A big concern expressed during yesterday's Shadow Council debate was that banks would restrict the availability of credit to the private sector, due to their own funding problems and their need to reduce the ratio of assets to capital or deposits. The consensus was, that such a development was almost inevitable, even if the data did not show much of it as yet. There is also clear evidence of a steep decline in exports.
A strong majority was of the opinion that rates would eventually need to decline by more than one percentage point , since inflation was set to recede fast while the business cycle was collapsing. According to this majority, a large cut already at the next meeting was warranted, in order to not waste any time. Furthermore, it was argued that market participants had already perceived the ECB to be reacting too slowly to rapidly changing circumstances, and thereby a more moderate pace of easing could erode confidence in the ECB 's ability to influence the business cycle. .
Several members said that they expected the recession facing the euro area to be deeper than any in living memory. Therefore, many members felt that there was a danger that even reducing rates to zero or close to zero could not be enough to revive the economy and prevent inflation from strongly undershooting the target - even more so, as there was a general perception that the transmission mechanism from monetary policy to the real economy was impaired by the problems of the banking sector.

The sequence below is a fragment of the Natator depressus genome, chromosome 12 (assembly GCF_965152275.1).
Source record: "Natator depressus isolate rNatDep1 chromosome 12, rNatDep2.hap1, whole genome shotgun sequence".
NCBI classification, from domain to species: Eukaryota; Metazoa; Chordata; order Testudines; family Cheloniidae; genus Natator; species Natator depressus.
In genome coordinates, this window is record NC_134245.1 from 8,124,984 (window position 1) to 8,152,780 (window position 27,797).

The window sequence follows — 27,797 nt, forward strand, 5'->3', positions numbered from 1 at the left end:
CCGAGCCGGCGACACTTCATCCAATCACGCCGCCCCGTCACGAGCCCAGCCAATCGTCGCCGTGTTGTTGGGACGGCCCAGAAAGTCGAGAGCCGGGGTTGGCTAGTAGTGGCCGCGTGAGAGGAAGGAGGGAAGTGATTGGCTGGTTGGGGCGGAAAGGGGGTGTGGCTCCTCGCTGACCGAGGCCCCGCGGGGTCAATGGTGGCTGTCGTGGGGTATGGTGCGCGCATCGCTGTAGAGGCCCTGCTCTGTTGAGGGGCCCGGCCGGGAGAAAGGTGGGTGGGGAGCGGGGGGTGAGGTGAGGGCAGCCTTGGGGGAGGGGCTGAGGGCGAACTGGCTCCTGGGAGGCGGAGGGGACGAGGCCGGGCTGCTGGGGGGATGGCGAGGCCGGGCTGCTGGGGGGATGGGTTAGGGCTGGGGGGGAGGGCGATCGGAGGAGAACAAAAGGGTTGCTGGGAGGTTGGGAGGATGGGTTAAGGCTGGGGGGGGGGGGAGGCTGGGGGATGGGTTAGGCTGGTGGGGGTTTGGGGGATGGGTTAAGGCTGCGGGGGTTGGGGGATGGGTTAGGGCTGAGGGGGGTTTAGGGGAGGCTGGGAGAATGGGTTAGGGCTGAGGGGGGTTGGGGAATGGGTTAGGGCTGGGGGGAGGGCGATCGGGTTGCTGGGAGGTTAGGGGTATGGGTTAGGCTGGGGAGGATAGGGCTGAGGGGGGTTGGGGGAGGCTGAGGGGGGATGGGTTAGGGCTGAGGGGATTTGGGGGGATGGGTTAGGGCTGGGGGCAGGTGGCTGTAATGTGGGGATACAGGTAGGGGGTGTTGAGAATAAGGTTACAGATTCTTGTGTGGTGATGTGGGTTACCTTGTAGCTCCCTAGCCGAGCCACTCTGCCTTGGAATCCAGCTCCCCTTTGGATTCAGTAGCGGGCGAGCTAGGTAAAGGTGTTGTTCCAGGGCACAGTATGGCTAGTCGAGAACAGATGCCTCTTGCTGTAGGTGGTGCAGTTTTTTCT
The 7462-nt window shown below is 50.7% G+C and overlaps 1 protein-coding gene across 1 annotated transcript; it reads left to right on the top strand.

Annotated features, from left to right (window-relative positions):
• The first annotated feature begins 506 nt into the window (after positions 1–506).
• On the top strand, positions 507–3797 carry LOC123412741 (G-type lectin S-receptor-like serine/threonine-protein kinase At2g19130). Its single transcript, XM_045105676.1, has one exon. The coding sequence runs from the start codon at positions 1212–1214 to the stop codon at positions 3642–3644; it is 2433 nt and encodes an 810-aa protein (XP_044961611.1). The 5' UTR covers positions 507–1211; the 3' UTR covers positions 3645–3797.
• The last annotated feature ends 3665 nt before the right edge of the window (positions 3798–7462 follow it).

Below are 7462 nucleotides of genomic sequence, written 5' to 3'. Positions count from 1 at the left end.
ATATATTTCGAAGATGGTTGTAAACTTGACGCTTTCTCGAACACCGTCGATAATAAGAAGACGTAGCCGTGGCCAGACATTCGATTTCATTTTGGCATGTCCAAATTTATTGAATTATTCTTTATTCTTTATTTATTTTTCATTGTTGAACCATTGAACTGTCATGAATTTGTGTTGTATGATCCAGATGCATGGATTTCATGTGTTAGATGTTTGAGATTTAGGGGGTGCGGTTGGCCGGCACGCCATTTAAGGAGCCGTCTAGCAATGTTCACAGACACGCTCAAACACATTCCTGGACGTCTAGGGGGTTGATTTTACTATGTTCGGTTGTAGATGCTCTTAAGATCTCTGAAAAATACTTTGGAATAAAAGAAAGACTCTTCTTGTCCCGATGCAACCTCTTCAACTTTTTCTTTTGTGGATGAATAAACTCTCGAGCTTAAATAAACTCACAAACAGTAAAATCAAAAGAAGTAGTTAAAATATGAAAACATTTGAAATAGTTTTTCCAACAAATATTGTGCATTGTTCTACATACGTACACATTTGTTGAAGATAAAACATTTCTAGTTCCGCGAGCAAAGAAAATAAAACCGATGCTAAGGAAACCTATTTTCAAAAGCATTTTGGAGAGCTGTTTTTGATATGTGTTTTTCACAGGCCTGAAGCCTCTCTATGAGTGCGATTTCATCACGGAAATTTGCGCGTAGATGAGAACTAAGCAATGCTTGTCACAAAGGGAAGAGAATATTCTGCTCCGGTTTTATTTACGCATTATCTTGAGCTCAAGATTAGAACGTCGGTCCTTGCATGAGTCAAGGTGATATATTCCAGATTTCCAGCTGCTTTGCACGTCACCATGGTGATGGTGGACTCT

Marco Annunziata, Chief Economist of Unicredit, joined the ECB Shadow Council to replace Gernot Nerb, whose term expired.
|Members' individual votes for September 4 (and bias*):|
|Jose Alzola||The Observatory Group||cut 0.5 (down)|
|Marco Annunziata||cut 1.25; (down)|
|Elga Bartsch||cut 0.5 (down)|
|Agnes Benassy-Quere||CEPII||cut 1.25 (down)|
|Jacques Cailloux||cut 1.0 (down)|
|Julian Callow||Barclays Capital||cut 1.25; (down)|
|Giancarlo Corsetti||Europ. Univ. Institute||cut 1.0 (down)|
|Marie Diron||Oxford Economics||cut 0.5 (down)|
|Daniel Gros||CEPS||cut 1.0 (down)|
|Stephen King||cut 1.0 (down)|
|Thomas Mayer||cut 1.0 (down)|
|Erik Nielsen||Goldman Sachs||cut 1.0 (down)|
|Jean-Michel Six||Standard & Poor's||cut 1.0 (down)|
|Angel Ubide||Tudor||cut 1.25 (down)|
|Charles Wyplosz||Grad. Institute. Geneva||cut 1.0 (down)|
* Lead question regarding the bias: Upon current information, should rates be lower or higher in about three months time?
London, November 28, 2008
The ECB Shadow Council was founded in 2002 upon an initiative of Handelsblatt, the German business and financial daily. It is an unofficial panel, independent of the ECB/Eurosystem, and comprising fifteen prominent European economist?s drawn from academia, financial institutions, consultancies and research institutes.